It could be called the problem-solving Olympics.
Using everyday items such as plastic foam lunch trays and Popsicle sticks, tech-savvy high school students were challenged to build devices that could keep a golf ball moving for 10 seconds before dropping it into a red plastic cup.
Dozens of teams fashioned Rube Goldberg-style contraptions made up of ramps, chutes and slides as part of a Technology Student Association regional competition Friday at Pittsburgh Technical Institute in North Fayette.
About 350 high school students from 13 districts participated in 34 competitions in fields such as design, manufacturing, software development and engineering. Another 170 middle school students attended a second round of events Monday.
Winners, to be announced later, will be eligible to compete in April at the state level at Seven Springs and vie for a spot at the national competition in June in Orlando. State-level competitors also may be eligible to receive an annual $6,000 partial tuition scholarship from Pittsburgh Technical Institute, a two-year career college.
In the Technology Problem Solving competition -- which involved the golf ball task -- North Allegheny juniors Alexa Swihart, 16, and Shelby Ross, 17, built a foam board ramp with walls resembling a pinball maze. Shelby said they had to work as a team to adjust the wall angles and get the golf ball moving at just the right speed.
"It's definitely problem-solving," Shelby said. "It teaches you to think on your feet."
Classmate Alexander Crellin, an aspiring mechanical engineer, said the golf ball challenge forced him to be efficient and make do with limited resources.
"It's, like, the definition of working in engineering," he said.
South Fayette senior Ryan Eberle said that at the beginning of the challenge, "the idea in your head is perfect, almost."
But, his partner, Matt Leger, added, "making it work is another thing."
Participants are members of the Technology Student Association, a national nonprofit devoted to teaching and providing leadership opportunities in technology, innovation, design, engineering, math and science.
Many school districts have an extracurricular club that prepares student members for association events. Ambridge Area High School goes a step further by offering three years of credited courses based on the Technology Student Association curriculum.
Ambridge Area -- one of the program's six founding districts in 1978 -- sent 70 students to the competition Friday, compared to 45 last year, teacher Dennis DeAngelis said.
"Just like kids are recognized in band, just like kids are recognized on the field, we want students to be recognized in technology," he said.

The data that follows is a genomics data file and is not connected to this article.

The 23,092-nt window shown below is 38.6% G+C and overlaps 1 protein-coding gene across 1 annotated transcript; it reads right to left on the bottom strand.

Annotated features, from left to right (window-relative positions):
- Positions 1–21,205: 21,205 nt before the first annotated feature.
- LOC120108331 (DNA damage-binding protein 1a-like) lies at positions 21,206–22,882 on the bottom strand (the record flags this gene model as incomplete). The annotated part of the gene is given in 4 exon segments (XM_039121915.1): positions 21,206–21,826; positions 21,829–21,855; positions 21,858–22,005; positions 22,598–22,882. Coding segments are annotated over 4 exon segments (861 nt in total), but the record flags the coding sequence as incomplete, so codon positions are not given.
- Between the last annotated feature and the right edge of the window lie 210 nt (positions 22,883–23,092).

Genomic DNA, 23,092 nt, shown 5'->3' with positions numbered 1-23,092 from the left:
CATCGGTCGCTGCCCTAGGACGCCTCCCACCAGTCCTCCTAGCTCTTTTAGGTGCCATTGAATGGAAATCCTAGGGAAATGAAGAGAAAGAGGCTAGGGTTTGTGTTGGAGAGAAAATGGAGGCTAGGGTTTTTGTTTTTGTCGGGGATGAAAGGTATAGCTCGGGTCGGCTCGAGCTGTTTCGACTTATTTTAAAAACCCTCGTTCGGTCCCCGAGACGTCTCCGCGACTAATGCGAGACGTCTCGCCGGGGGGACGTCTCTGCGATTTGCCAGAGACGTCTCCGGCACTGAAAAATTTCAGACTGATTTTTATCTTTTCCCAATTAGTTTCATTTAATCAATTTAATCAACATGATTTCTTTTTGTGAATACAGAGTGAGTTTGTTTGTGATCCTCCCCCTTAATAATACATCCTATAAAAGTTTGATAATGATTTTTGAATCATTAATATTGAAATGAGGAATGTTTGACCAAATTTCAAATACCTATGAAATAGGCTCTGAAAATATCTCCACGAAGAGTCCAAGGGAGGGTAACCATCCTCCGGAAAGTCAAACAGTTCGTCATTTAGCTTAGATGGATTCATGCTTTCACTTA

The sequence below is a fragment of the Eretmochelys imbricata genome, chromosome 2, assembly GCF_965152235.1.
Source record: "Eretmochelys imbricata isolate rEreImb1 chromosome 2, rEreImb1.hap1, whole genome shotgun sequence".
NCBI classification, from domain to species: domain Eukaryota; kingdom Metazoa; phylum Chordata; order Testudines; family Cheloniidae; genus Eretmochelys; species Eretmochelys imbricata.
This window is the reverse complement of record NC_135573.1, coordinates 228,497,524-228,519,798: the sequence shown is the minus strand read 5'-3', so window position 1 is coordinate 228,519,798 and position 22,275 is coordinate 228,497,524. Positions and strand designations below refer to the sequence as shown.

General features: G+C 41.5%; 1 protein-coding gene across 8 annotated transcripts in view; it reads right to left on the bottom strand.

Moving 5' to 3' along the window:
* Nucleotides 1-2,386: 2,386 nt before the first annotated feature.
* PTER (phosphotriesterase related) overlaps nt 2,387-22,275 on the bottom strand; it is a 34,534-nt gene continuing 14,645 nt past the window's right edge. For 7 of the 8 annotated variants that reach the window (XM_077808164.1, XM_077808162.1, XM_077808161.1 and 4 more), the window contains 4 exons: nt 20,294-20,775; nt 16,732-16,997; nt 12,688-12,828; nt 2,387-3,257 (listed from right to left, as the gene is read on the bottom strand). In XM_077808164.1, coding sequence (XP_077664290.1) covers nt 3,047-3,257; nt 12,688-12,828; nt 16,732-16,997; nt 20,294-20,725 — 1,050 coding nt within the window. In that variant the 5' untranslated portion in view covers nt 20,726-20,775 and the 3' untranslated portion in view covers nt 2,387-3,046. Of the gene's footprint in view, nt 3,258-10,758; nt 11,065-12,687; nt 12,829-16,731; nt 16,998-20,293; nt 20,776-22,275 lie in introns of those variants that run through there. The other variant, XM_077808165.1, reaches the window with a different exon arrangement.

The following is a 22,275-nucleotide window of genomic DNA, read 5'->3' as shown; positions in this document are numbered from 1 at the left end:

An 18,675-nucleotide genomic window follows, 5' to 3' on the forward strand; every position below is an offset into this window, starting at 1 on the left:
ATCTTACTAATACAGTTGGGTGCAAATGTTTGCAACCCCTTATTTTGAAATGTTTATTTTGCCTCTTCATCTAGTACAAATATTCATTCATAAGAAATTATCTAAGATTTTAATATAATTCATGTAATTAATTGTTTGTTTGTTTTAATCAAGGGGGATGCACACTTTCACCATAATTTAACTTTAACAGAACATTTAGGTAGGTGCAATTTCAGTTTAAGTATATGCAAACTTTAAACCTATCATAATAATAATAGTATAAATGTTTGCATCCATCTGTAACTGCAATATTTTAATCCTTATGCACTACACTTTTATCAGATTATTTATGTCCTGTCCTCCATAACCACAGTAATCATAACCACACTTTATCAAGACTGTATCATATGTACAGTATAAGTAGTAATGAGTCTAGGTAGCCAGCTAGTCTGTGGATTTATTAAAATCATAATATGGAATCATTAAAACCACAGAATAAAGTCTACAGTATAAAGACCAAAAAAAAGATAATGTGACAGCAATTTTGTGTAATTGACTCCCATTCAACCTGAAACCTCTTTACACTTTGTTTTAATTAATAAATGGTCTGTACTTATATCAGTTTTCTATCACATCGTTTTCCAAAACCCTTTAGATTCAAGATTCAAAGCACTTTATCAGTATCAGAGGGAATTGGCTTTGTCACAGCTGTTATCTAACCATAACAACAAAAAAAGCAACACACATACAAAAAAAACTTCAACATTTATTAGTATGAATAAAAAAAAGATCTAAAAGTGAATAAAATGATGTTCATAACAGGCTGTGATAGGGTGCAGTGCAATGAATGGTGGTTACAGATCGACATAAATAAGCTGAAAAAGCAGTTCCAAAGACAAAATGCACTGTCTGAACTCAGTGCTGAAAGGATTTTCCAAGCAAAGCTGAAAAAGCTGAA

Throughout the day, students built and raced cars on a track, redesigned house models as part of an architectural renovation event, delivered off-the-cuff speeches, debated technical issues, compared careers and built models of lightweight bridges able to hold heavy loads.
"This gives [students] the avenue to compete and see how they do against other kids," Fox Chapel Area technology teacher Ken Grimm said.
Participating school districts were Ambridge Area, Avonworth, Blackhawk, Canon-McMillan, Charleroi, Fox Chapel Area, Greensburg-Salem, Hampton, Mohawk, Monessen, North Allegheny, Pine-Richland and South Fayette.
Brian Garlick, technology teacher at South Fayette, said the annual competition gives his students an opportunity to interact with others in the region.
"It gives kids a lot of confidence to know they can compete against larger schools," he said.
Jacob Griffith, 16, president of the Ambridge Area chapter, said he built a drag-racing car from balsa wood, with the challenge of making it aerodynamic even though the wheels had to be on the outside of the body.
He also competed in the golf ball event and the bridge-building competition that stressed the concepts of structural engineering.
"This whole conference, it directly mirrors what you would see in any college," said Jacob, a junior interested in engineering and physics. "You can relate it to any career."
Alyson Hess, 17, a senior who is president of the Fox Chapel Area chapter, said she wants to enter the pharmacy field and participates in the Technology Student Association for the teamwork, leadership and communications experiences.
Elizabeth Bianchini, 16, a Fox Chapel Area junior, said the association and the competition give her a taste of real-world tasks in architecture and engineering, her fields of interest. She has a talent for understanding math and visualizing 3-D angles -- skills that helped her in the technical sketching event, where she hand-drafted a tool from alternate perspectives.
South Fayette sophomore Brooke Ley, 15, said she enjoys math and problem-solving and would like to work in the engineering field.
"There's a big lack of girls in the STEM ... field," Brooke said, referring to science, technology, engineering and math. "So I like how a lot of girls are getting into this field."
Andrea Iglar, freelance writer: firstname.lastname@example.org. First Published January 17, 2013 10:00 AM